**Larry Yaeger**

(Indiana University)

Wednesday 9th November 2011

16.00pm

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B10 Seminar Room,

Alexandra House, 17 Queen Square, London, WC1N 3AR

**Evolutionary Selection of Neural Network Structure and Function**

I will examine the relationship between evolved neural network structure and function, applying graph theoretical tools to the analysis of the topology of evolved artificial neural networks and information theoretical tools to their dynamical neural complexity.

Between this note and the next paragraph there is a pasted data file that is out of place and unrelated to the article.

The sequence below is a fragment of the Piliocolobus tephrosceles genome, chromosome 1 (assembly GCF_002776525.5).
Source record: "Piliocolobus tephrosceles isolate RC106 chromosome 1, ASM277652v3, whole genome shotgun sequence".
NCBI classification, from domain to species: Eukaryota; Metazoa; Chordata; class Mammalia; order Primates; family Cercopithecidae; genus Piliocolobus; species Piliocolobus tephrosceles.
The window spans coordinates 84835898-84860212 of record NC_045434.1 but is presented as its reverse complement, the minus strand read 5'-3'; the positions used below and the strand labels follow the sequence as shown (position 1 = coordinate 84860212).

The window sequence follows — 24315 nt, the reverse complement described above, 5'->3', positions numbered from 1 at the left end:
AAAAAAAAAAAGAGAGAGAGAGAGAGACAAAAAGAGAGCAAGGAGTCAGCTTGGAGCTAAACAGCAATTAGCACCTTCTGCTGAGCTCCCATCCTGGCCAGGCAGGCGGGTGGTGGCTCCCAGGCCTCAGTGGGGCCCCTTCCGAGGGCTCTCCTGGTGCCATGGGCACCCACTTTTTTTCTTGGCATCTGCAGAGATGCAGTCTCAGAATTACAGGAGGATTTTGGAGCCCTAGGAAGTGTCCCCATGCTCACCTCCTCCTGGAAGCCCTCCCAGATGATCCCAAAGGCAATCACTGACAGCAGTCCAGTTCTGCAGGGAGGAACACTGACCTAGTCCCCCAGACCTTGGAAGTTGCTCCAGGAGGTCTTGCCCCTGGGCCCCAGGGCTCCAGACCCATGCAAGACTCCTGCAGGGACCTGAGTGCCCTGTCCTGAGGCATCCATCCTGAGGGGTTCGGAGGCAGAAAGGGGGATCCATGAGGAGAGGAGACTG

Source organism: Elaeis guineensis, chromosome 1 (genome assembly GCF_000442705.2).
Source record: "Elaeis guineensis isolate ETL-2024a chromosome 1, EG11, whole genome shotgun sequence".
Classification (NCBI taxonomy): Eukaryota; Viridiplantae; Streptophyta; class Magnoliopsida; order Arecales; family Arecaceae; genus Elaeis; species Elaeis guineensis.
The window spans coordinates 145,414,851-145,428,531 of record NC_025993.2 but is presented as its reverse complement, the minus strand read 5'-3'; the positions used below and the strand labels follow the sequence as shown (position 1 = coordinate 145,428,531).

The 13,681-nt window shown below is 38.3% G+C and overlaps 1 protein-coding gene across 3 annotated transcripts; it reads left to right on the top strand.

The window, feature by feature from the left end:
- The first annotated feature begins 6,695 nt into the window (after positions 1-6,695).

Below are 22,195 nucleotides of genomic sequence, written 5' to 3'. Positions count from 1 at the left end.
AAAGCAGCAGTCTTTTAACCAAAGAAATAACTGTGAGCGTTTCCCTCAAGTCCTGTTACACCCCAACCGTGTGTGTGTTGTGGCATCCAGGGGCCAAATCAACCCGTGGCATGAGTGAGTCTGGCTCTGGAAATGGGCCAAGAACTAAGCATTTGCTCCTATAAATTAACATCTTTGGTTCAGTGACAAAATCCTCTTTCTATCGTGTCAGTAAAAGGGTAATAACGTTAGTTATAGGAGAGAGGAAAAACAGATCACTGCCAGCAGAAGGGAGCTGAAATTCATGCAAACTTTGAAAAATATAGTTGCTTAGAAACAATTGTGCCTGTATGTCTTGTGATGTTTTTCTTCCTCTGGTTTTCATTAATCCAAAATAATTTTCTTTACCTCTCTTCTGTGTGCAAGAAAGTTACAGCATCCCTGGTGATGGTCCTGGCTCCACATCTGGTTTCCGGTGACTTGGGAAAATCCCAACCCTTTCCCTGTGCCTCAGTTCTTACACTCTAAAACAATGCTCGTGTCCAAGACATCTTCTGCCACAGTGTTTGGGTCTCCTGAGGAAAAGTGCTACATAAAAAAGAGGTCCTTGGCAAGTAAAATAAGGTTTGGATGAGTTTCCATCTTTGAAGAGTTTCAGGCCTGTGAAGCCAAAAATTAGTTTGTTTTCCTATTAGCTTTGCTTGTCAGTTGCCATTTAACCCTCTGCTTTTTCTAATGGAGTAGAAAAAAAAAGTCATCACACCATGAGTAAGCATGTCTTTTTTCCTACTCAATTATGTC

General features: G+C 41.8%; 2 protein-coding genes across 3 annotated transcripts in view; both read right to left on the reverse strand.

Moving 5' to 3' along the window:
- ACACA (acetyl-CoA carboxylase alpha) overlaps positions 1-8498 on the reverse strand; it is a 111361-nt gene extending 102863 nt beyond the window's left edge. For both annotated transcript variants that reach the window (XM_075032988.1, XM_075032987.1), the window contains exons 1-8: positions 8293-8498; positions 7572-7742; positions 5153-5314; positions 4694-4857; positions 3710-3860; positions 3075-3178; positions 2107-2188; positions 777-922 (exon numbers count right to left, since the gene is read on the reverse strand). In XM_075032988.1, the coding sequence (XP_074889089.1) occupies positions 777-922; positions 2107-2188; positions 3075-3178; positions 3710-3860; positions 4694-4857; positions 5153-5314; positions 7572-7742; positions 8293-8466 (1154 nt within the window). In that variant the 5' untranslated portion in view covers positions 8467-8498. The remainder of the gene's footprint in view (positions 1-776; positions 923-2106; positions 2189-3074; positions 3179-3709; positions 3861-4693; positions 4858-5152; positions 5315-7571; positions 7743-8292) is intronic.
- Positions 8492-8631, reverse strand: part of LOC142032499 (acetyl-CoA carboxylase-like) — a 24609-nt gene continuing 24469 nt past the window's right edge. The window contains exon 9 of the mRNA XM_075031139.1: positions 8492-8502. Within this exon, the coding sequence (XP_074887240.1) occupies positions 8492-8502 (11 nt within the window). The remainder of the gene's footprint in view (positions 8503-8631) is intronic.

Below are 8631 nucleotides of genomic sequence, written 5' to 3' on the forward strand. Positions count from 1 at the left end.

Results suggest a synergistic convergence between network structures emerging due to physical constraints, such as wiring length and brain volume, and optimal network topologies evolved purely for function in the absence of physical constraints. Increases in clustering coefficient are observed in concert with decreases in path length, together producing a driven evolutionary bias towards small-world networks relative to comparable networks drawn from a passive null model. These small-world biases are exhibited during the same period that evolution actively selects for increasing neural complexity, and during which the model's agents are behaviorally adapting to their environment, thus strengthening the association between small-world network structures and complex neural dynamics. I will also introduce a new measure of path length in graphs, "normalized path length", that is better behaved than existing metrics for networks comprised of disjoint subgraphs and disconnected nodes, a novel method of quantifying the degree of evolutionary selection for small world networks, "small-world bias", and an open source suite of graph theoretical tools, "bct-cpp", which is a C++ version of Sporns, Kötter, and Rubinov's MATLAB "Brain Connectivity Toolbox".

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